William J. Bratton, the former chief of the New York and Los Angeles police departments, said Bealefeld's departure amid significant crime declines in Baltimore raised questions among outsiders about whether City Hall is difficult to work with.

"Tony Batts is one of the best there is in American policing today," Bratton said. "Tony is best left alone. Tell him what you want, what your goals are, and he'll get you there. I hope based on recent experiences in Baltimore that your mayor is smart enough to realize she's picked one of the best, who will share her vision, and leave him to it."

Rawlings-Blake said Batts will be allowed to run the department as he sees fit.

"I'm not here to do his job," she said. "If I have anyone in my cabinet who I have to do my job and theirs, I don't need them."

Batts is a divorced father of three. He said he was distracted at Tuesday's news conference because one of his daughters is in Biloxi, Miss., where Hurricane Isaac bears down on the Gulf Coast. His ex-wife is U.S. Rep. Laura Richardson, a California Democrat.

Batts said he drove around Baltimore during the search process, quizzing residents and police officers about the city, crime, and government. In Southeast Baltimore, he said he spoke to women pushing strollers who said the rowdy bar crowds were their biggest concern.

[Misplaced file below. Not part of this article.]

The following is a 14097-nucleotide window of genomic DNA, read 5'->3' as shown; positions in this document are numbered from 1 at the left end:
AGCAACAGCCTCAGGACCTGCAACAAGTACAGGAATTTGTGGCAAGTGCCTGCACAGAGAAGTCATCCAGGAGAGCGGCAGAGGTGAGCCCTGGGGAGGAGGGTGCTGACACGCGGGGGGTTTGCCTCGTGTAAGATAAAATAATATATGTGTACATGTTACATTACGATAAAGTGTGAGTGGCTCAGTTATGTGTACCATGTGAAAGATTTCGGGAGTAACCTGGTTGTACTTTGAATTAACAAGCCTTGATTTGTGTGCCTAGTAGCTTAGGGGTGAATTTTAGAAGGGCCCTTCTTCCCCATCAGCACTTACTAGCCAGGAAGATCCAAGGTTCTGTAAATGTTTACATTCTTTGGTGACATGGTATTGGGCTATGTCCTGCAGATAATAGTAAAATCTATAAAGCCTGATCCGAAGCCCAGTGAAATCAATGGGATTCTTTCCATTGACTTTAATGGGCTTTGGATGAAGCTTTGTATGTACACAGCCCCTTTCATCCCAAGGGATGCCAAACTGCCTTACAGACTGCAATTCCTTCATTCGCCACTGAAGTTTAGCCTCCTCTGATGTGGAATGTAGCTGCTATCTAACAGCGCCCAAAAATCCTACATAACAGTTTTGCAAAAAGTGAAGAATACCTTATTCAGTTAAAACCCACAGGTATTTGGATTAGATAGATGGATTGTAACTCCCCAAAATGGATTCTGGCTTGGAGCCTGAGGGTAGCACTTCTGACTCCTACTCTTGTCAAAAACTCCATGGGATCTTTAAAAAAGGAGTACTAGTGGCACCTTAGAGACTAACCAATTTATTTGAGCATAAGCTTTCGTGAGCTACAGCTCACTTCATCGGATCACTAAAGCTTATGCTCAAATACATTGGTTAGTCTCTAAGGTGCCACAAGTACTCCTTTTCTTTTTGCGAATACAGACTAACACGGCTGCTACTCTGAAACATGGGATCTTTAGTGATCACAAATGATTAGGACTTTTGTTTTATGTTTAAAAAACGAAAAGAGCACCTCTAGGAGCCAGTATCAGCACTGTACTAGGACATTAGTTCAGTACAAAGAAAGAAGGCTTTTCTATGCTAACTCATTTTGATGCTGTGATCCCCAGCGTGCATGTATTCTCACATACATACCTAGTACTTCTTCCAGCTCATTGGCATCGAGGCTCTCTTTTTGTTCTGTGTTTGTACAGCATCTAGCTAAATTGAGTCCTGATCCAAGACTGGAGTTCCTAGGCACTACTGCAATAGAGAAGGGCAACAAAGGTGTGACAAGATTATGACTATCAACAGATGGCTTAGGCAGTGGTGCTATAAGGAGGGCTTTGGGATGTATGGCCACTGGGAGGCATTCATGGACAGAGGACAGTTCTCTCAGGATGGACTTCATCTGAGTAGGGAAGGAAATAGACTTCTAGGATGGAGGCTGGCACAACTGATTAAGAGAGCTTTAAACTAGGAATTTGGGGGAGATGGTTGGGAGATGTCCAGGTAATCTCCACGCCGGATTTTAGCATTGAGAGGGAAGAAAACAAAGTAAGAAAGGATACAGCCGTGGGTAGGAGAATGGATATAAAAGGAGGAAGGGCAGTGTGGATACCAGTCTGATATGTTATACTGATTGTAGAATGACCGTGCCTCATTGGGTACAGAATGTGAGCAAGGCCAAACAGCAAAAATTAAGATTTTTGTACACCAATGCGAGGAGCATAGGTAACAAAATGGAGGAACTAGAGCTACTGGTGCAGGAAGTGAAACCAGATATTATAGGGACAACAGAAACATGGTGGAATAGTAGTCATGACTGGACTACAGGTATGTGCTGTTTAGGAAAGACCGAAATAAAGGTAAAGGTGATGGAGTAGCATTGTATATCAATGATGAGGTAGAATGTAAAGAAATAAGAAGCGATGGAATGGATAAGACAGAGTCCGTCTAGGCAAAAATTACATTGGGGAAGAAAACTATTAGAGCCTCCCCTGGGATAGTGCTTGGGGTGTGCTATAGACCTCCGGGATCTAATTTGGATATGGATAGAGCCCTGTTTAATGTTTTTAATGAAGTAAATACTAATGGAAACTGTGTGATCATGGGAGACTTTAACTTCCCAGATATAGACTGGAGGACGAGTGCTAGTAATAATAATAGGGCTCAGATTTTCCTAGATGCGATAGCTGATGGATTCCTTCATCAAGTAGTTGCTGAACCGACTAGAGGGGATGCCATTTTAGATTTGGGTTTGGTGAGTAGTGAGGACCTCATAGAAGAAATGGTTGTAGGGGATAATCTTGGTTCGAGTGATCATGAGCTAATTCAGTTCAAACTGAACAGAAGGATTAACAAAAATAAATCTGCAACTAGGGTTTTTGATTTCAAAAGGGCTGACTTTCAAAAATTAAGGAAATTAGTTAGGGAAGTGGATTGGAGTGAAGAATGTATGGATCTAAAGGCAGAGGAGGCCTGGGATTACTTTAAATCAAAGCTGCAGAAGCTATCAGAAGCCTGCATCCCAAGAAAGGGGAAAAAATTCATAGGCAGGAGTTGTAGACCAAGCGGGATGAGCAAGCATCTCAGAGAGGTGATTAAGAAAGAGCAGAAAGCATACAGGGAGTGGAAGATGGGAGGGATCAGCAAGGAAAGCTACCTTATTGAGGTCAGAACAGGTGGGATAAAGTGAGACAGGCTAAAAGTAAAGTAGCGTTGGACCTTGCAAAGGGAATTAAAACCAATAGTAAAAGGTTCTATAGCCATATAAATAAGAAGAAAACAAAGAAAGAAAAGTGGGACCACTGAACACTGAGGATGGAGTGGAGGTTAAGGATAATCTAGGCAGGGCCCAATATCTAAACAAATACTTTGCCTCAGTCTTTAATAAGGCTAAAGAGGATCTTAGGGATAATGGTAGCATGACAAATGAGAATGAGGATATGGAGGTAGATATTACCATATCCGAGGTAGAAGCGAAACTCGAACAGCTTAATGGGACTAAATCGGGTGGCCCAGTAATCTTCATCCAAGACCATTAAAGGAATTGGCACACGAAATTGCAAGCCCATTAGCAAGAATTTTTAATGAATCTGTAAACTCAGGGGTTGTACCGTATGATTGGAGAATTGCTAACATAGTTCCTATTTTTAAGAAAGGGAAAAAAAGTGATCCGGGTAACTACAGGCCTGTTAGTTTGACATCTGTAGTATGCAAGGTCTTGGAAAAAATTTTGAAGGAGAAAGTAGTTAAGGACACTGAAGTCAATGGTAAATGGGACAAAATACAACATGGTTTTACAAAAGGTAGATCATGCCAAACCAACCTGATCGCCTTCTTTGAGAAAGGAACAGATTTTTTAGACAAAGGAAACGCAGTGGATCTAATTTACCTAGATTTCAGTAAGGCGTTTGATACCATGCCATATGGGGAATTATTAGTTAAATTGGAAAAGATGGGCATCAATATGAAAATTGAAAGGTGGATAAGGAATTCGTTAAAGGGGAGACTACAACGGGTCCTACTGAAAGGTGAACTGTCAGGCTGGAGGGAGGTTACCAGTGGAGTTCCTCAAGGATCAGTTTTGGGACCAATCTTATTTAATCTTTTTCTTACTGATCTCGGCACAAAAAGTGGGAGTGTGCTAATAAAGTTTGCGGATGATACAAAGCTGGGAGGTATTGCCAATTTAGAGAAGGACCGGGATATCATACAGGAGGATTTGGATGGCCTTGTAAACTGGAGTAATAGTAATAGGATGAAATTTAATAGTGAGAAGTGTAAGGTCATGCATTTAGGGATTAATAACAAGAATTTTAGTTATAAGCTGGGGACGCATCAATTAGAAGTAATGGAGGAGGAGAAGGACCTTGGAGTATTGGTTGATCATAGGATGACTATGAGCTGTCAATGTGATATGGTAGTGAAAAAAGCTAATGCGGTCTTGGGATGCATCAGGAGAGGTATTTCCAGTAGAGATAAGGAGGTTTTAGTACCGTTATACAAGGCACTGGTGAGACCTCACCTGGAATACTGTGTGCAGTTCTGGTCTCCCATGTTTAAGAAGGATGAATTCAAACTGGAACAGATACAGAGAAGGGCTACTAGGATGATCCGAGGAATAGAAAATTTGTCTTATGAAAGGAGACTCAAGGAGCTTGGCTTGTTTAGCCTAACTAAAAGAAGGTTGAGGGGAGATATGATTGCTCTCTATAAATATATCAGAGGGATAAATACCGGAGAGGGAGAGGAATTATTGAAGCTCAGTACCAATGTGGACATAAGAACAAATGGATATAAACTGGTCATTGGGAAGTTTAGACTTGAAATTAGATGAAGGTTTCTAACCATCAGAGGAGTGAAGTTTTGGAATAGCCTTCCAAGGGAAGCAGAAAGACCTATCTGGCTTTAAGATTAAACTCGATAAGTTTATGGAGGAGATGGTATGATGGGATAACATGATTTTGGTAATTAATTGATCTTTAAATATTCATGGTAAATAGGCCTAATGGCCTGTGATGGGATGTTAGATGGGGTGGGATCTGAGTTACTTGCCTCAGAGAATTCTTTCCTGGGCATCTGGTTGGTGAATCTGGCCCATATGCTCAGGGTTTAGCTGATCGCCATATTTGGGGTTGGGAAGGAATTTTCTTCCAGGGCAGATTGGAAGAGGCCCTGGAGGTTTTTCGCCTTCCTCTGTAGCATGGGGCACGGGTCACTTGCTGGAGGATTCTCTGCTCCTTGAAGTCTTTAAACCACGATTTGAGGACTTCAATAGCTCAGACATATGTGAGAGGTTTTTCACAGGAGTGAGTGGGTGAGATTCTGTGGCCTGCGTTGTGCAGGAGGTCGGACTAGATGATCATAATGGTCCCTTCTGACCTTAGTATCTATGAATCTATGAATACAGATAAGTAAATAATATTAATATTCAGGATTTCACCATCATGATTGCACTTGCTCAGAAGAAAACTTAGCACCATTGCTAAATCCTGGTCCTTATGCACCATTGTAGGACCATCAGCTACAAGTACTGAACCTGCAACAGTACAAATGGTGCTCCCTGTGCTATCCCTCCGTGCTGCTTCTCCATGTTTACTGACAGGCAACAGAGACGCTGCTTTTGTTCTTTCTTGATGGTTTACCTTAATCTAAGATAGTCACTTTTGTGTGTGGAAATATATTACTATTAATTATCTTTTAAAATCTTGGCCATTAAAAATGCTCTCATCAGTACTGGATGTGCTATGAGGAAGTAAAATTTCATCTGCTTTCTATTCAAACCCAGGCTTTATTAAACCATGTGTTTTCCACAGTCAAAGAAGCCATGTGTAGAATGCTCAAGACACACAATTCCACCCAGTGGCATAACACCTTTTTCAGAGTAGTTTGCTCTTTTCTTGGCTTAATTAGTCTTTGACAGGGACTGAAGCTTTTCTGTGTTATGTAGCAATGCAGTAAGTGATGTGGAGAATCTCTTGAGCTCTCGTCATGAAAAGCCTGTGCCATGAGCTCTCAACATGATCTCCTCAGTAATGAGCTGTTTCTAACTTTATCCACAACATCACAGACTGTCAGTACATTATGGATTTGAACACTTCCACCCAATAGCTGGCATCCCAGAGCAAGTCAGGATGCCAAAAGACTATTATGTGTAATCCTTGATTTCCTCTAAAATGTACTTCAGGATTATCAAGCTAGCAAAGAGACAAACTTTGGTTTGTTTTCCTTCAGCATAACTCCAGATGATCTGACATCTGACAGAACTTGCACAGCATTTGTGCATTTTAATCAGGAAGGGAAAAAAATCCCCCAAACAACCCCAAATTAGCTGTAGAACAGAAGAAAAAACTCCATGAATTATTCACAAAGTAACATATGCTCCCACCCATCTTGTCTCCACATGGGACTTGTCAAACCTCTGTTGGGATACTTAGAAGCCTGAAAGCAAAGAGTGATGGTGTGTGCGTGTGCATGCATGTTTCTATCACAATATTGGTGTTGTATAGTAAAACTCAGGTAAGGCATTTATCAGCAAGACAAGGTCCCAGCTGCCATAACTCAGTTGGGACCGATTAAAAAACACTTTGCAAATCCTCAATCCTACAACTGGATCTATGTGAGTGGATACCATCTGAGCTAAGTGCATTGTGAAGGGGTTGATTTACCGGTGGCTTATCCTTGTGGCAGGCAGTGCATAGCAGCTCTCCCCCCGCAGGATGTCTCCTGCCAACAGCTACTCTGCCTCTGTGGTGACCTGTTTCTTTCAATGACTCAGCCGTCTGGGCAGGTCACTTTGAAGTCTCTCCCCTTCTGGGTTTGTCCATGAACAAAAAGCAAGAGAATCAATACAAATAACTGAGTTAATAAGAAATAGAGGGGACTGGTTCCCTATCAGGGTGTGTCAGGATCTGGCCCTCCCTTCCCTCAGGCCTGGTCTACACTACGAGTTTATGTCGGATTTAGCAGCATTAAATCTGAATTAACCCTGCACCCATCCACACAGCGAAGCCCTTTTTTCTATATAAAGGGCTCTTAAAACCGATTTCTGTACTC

Further north, he said, he approached two men standing in the street and saw them exchange "red things in balloons."

"They were doing a dope deal right in front of me," he said. "When they're doing that in broad daylight, that's something we're going to have to address as a city."

His interactions with officers were mixed too. He said one officer was "the nicest guy in the world," while he didn't like how another spoke to him. "Part of what I have to do is set that standard of what I expect," he said, saying he wants a "professional and constitutional" police department.

But he didn't offer much insight into the city's crime situation. He spoke of reading about the number of gang members, and being told that heroin and pharmaceutical drugs are the biggest problems in the city.

Batts said he will seek detailed information on the city's criminals and demand accountability from police leaders, who he said will be asked to re-apply for their jobs. "I'm down to the nth degree," he said.

"I want the names of the people, their families, their histories, who's in conflict, who's in agreement, who's bringing in the heroin," he said. "That is our craft, that is our job, that is my expectation."

Baltimore Sun reporters Julie Scharper and Erica L. Green contributed to this article.